3. I agree that we must make progress against racism, but when I see so many who will not allow the slightest uttreance of “all lives matter,” as if it was a racist thing to say, and when I see “respect for our flag,” being described as “racism,” I don’t know how we will ever arrive at that goal.

      In the current atmosphere we live in, the thought of a perfect union, where all racism is gone, is not achievable.

      If we go too far in one direction or the other, things, unfortunately may get worse, and not better.

      1. Racism is constitutional freedom of thought, belief, speech, opinion, etc.

        Violence is illegal.

        Oil and water will not mix. They require emulsifiers, which in politics are generational welfare, affirmative action privilege, forced busing, quotas, unfair fair housing, discriminatory non-discrimination, etc., ad infinitum. The welfare state is unconstitutional.

        Lincoln knew it would never work:

        “If all earthly power were given me,” said Lincoln in a speech delivered in Peoria, Illinois, on October 16, 1854, “I should not know what to do, as to the existing institution [of slavery]. My first impulse would be to free all the slaves, and send them to Liberia, to their own native land.” After acknowledging that this plan’s “sudden execution is impossible,” he asked whether freed blacks should be made “politically and socially our equals?” “My own feelings will not admit of this,” he said, “and [even] if mine would, we well know that those of the great mass of white people will not … We can not, then, make them equals.”5

        One of Lincoln’s most representative public statements on the question of racial relations was given in a speech at Springfield, Illinois, on June 26, 1857.6 In this address, he explained why he opposed the Kansas-Nebraska Act, which would have admitted Kansas into the Union as a slave state:

        There is a natural disgust in the minds of nearly all white people to the idea of indiscriminate amalgamation of the white and black races … A separation of the races is the only perfect preventive of amalgamation, but as an immediate separation is impossible, the next best thing is to keep them apart where they are not already together. If white and black people never get together in Kansas, they will never mix blood in Kansas …

        Racial separation, Lincoln went on to say, “must be effected by colonization” of the country’s blacks to a foreign land. “The enterprise is a difficult one,” he acknowledged,

        but “where there is a will there is a way,” and what colonization needs most is a hearty will. Will springs from the two elements of moral sense and self-interest. Let us be brought to believe it is morally right, and, at the same time, favorable to, or, at least, not against, our interest, to transfer the African to his native clime, and we shall find a way to do it, however great the task may be.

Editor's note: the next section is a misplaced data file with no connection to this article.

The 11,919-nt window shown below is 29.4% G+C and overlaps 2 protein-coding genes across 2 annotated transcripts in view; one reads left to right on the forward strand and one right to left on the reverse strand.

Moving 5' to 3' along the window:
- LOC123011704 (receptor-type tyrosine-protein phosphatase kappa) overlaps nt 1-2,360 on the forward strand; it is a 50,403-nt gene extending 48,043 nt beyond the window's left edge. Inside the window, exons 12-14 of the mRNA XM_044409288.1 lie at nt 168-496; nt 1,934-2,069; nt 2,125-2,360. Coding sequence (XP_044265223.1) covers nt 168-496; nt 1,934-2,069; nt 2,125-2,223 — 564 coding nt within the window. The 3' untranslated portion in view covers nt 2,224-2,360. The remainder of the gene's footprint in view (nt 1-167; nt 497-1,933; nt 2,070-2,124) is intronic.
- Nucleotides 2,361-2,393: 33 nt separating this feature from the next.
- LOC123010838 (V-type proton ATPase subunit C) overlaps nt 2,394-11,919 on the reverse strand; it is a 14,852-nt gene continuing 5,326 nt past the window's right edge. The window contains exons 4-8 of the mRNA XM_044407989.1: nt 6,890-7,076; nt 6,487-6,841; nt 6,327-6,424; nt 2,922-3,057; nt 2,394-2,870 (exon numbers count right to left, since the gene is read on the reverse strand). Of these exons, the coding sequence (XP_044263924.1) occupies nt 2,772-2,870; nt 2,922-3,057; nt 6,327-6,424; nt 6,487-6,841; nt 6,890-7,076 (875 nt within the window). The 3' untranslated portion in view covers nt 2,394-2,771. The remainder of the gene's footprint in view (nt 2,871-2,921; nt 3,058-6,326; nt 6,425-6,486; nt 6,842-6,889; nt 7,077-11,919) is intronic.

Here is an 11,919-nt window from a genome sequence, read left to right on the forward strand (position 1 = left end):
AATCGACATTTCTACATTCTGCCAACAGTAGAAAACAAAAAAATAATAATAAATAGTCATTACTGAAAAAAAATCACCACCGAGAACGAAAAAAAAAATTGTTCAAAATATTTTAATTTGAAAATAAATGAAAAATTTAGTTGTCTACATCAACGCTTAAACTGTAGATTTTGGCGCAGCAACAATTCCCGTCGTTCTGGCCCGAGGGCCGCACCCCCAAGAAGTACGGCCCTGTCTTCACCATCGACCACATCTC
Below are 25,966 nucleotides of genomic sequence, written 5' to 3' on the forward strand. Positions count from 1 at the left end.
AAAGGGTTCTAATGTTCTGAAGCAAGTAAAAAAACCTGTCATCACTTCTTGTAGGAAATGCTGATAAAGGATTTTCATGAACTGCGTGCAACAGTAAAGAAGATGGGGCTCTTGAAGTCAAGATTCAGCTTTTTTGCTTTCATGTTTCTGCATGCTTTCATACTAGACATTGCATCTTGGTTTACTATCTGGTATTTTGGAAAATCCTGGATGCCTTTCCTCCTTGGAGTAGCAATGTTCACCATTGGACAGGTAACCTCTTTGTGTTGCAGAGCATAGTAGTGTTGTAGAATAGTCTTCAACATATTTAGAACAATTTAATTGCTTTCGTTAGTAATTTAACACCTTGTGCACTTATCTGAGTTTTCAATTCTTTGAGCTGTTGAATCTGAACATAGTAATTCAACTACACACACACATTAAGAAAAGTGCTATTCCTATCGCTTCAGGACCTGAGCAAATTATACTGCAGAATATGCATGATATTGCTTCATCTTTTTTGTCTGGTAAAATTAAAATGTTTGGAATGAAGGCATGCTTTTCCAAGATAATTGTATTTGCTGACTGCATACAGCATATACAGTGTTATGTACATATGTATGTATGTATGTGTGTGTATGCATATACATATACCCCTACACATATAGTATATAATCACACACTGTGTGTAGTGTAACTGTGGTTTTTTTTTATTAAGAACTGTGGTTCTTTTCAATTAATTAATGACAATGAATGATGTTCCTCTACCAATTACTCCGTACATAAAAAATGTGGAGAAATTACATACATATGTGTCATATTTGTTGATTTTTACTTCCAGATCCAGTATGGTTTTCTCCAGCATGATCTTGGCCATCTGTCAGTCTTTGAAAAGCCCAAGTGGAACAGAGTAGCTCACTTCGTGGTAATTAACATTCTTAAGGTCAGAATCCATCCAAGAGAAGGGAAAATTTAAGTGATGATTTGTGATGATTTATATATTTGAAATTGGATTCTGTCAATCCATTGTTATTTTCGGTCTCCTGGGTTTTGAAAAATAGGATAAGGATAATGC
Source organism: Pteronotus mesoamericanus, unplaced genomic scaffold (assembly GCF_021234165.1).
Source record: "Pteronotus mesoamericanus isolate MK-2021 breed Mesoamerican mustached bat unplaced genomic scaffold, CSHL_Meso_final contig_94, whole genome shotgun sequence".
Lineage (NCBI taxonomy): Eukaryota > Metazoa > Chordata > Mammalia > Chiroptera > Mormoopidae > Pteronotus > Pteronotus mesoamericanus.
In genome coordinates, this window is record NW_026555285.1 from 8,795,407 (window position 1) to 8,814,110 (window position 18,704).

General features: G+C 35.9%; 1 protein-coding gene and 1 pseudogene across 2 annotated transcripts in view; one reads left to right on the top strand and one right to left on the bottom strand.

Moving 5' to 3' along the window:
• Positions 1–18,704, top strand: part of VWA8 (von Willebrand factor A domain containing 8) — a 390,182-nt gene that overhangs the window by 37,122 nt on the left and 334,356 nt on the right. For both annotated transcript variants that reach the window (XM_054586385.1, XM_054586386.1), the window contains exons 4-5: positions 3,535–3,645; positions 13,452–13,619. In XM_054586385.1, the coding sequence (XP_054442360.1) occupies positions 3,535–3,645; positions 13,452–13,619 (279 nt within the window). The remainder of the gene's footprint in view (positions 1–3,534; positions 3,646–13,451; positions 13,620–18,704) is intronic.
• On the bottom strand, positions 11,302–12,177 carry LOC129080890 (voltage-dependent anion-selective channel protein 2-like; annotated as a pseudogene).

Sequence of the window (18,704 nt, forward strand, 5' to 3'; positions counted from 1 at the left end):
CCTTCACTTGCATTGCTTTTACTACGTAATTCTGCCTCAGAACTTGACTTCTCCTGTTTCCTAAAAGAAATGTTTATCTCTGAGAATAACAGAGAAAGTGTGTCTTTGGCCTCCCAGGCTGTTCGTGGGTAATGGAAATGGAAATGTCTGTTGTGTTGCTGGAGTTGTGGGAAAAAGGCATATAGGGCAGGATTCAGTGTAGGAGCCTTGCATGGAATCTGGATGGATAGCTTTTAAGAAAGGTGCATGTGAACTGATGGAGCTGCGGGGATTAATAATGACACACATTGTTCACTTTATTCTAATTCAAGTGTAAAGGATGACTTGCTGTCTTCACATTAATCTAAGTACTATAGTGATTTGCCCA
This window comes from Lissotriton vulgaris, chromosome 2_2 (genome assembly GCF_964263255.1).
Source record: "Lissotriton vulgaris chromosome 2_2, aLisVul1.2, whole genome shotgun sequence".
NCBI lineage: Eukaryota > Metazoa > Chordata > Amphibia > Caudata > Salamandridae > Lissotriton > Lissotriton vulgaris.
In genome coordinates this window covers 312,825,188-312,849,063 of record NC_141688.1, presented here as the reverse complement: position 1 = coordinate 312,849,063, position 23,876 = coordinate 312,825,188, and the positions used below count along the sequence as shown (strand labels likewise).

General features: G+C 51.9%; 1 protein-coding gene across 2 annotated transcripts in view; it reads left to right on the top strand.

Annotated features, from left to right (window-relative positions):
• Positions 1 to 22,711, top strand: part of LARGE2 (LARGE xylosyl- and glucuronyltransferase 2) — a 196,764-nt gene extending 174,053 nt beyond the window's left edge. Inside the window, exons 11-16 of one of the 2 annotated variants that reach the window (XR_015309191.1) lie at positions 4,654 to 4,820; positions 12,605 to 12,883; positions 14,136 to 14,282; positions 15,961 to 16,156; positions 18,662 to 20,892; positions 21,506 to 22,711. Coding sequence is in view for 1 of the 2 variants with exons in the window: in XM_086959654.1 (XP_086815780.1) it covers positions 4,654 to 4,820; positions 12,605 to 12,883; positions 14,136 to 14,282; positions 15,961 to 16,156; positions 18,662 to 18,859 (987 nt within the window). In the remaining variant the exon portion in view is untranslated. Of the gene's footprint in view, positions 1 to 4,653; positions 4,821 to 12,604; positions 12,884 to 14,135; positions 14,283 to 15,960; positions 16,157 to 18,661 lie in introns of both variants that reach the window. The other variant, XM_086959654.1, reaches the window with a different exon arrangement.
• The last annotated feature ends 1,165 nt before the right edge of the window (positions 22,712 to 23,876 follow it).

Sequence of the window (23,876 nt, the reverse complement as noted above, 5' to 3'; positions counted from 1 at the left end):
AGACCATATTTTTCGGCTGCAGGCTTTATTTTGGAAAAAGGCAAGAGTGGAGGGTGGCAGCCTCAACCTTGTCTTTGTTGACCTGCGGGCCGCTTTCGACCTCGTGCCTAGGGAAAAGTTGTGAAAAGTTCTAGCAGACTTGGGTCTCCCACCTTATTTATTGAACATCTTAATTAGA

1. George, Africa does not want American blacks unless they have a good job skill. Which pretty much cuts out the ones we want to get rid of.

          Sooo, as a practical matter, that ship has done sailed. Or more appropriately didn’t sail back in 1866.

          Squeeky Fromm
          Girl Reporter

          1. I’m sorry. I cannot take credit for the proposal. It was entirely Abraham Lincoln’s idea. In the same vein, physics tells us that oil and water will never actually mix. Emulsifiers would be required for that fusion to persist. The communists (liberals, progressives, socialists, democrats, RINOs), for no coherent reason, force races to mix using the political emulsifiers of generational welfare, affirmative action privilege, quotas, forced busing, unfair fair housing, discriminatory non-discrimination laws, rent control, minimum wage, WIC, TANF, HAMP, HARP, HUD, HHS, Obongocare, Medicaid, etc., etc., etc. One ponders what America would look like were freedom, free enterprise, self-reliance and severely limited and restricted government, per the Constitution, to actually exist.

            Without the contrived and false support of the welfare state, people would tend to emigrate to warmer, more accommodating climes.

            “If you build it, they will come.”

            – Ray Kinsella

            “If you demolish it, they will leave.”

            – Abraham Lincoln

    4. Hail Victory For The Supreme Dictator and Tyrant, CommitToHonestDiscussion!!!

      All Citizens Shall Believe As I Believe And All Citizens Shall Act As I Act!!!

      Executive Order – 1. 0

      On This Date: June 4, In The Year Of Our Lord, 2020

      – CTHD

    5. You have absolutely no grasp, no concept of constitutional American freedom.

      You are a communist and mortal enemy of America and its Constitution.

    6. That’s funny – some schmucko just went on a run around and tried to grab your shotgun, pounded you in the face a couple times, and accidentally got shot in the scuffle and that’s all he came up with ?

      The dead idiot deserved it. I watched the video.

    7. You and yours foment racism. You’re the creators and pushers. you’ve pushed everything on “their community” and push all the lousy crud culture and support it 100% in the name of diversity.

      Wake up call: YOU’RE THE PROBLEM DUMMY.